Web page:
The second thing that Moses teaches us is that our weakness does not limit us in our ability to serve the LORD. Several years ago, a bunch of contemporary Christian artists got together to make an album called The Story with songs designated for each major Bible story. Bart Miller, the lead singer for MercyMe sings “It Must Be You” a song for Moses. Right now, go open up a new tab in your browser and type in “It Must Be You the story” click on the first video that pops up and listen to that song.

Moses’ life in itself is a miracle. He was supposed to die as a baby – murdered by the pharaoh, not taken in to be his ward. Moses was a stutterer and afraid. He wasn’t supposed to lead an entire nation – and yet, through God’s power, he did. God sees something in each and every one of us. Potential to do great things for him and through him.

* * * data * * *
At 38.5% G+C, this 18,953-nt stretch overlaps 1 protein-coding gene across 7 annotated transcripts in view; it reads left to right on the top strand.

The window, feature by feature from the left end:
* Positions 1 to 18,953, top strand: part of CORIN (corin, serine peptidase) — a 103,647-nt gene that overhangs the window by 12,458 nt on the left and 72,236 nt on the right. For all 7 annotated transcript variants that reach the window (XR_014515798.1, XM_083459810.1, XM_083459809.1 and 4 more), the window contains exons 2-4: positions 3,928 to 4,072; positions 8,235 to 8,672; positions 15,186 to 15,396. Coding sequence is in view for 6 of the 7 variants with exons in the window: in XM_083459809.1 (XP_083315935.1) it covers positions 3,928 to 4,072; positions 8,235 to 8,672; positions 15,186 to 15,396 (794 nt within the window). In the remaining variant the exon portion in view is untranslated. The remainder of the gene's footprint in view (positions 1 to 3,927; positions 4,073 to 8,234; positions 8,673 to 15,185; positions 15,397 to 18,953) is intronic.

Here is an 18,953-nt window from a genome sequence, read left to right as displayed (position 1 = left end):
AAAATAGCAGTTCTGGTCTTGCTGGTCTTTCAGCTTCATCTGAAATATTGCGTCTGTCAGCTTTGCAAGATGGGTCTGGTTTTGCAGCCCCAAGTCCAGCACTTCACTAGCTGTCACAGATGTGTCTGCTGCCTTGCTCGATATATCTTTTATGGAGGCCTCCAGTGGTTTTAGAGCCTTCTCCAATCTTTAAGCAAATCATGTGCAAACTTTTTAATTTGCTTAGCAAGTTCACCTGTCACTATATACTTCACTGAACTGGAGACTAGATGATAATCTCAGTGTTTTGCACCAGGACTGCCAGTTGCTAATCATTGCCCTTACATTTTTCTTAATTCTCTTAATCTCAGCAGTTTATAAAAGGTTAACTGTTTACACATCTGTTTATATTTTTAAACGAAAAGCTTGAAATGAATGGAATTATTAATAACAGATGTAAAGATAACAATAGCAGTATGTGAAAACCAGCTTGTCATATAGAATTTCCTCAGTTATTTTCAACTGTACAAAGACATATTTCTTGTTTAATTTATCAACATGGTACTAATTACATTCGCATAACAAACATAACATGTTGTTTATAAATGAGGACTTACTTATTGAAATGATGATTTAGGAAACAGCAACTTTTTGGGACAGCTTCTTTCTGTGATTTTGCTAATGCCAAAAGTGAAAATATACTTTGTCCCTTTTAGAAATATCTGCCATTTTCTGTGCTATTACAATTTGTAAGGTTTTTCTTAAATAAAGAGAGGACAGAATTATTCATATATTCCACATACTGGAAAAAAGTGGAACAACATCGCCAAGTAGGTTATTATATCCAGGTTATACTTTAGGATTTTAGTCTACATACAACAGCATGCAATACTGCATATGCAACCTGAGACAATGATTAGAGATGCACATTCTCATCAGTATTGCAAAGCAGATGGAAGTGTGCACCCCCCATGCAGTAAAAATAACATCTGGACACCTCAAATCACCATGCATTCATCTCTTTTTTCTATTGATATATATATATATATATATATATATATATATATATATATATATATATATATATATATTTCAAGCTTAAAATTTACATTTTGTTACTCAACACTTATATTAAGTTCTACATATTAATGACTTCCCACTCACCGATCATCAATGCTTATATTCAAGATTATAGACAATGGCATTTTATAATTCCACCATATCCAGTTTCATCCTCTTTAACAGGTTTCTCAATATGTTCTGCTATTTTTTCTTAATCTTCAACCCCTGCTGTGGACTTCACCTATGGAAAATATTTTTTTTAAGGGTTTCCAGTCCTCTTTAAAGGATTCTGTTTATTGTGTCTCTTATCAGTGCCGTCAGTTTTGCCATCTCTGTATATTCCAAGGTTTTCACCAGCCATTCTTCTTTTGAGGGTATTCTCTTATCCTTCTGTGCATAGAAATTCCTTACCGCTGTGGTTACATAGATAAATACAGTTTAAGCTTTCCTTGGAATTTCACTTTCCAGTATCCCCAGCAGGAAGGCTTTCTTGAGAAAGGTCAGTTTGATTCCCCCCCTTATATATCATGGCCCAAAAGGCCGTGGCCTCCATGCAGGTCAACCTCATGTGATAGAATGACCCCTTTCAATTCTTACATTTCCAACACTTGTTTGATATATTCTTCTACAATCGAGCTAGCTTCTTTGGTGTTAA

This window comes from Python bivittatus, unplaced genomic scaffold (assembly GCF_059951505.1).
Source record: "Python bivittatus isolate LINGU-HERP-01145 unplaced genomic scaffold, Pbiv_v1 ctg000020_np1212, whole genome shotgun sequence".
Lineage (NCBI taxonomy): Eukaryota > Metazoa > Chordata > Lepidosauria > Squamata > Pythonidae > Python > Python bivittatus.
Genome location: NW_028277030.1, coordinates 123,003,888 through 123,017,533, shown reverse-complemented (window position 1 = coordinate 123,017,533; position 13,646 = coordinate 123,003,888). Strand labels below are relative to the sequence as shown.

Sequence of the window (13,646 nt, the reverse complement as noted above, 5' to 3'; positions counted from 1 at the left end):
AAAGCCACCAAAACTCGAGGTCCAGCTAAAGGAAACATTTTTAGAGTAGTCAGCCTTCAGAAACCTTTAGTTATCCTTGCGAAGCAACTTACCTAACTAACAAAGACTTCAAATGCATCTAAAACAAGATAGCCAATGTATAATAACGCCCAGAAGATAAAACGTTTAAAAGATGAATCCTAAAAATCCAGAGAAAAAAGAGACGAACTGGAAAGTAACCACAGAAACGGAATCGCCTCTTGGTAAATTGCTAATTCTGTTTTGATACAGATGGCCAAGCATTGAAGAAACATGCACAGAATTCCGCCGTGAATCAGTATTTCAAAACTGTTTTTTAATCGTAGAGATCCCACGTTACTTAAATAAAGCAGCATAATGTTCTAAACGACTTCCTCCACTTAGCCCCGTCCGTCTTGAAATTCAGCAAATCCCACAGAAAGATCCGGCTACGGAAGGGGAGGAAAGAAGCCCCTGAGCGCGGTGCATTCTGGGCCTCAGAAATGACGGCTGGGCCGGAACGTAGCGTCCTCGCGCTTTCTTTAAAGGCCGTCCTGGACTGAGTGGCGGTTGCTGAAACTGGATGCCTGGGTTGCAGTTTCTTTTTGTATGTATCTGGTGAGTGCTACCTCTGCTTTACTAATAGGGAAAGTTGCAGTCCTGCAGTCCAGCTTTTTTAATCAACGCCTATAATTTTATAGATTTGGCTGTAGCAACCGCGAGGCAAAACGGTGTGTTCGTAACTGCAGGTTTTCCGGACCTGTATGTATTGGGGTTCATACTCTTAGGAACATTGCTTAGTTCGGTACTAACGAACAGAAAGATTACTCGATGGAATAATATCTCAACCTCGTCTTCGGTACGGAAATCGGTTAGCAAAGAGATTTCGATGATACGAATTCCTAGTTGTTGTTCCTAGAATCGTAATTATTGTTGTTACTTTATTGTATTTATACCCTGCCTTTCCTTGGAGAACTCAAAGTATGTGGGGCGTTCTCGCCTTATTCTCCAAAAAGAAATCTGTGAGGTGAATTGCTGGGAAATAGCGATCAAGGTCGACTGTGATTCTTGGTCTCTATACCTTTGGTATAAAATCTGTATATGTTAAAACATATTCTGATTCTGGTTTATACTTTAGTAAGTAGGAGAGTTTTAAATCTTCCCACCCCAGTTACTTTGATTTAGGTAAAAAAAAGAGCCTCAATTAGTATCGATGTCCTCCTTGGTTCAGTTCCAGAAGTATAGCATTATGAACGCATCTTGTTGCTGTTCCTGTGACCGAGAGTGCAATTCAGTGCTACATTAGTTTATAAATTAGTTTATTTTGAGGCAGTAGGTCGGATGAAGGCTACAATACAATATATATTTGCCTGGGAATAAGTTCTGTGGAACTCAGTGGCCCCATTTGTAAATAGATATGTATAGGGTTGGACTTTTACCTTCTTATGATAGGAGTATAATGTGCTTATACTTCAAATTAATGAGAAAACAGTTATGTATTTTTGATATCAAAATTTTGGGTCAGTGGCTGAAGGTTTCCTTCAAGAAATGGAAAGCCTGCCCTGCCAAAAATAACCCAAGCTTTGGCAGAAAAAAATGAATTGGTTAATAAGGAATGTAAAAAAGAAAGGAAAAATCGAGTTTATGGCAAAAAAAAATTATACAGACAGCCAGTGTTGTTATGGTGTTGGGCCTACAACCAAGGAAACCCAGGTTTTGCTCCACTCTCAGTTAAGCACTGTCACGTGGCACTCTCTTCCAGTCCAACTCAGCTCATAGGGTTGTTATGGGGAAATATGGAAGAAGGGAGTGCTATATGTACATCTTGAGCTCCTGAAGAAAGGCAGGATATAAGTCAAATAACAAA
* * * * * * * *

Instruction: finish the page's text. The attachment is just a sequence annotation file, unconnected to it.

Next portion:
I know this because I see God at work in my own life. You see the chorus to that song “It Must Be You” is my life’s anthem. I wasn’t supposed to succeed. In second grade I was diagnosed with ADHD and tourettes. In fifth grade, I was diagnosed with OCD. My OCD and tourettes were so bad, I was taken out of public school and homeschooled. I could hardly go into public places without freaking out. I was scared of germs and scared of soap. It was completely debilitating.

But somehow by the grace of God, I recovered. I defeated tourettes, I learned how not to let it control me. I graduated high school seventeenth in my class of 586. I went to college on a full tuition scholarship. I picked up a minor in speech communication and found how much I enjoy and how good I am at public speaking. I recently graduated with high honors. Now the little girl who would freak when a stranger touched her arm has plans to attend the Bible College this coming August.

The story of Moses teaches us that with God there are no limitations. In fact, we serve a God that invites the challenge. When we succeed, he wants to ensure that people know it was because of him. That’s why he picks the underdogs, the Moseses. It’s why he’s chosen you.

-Emilee Ross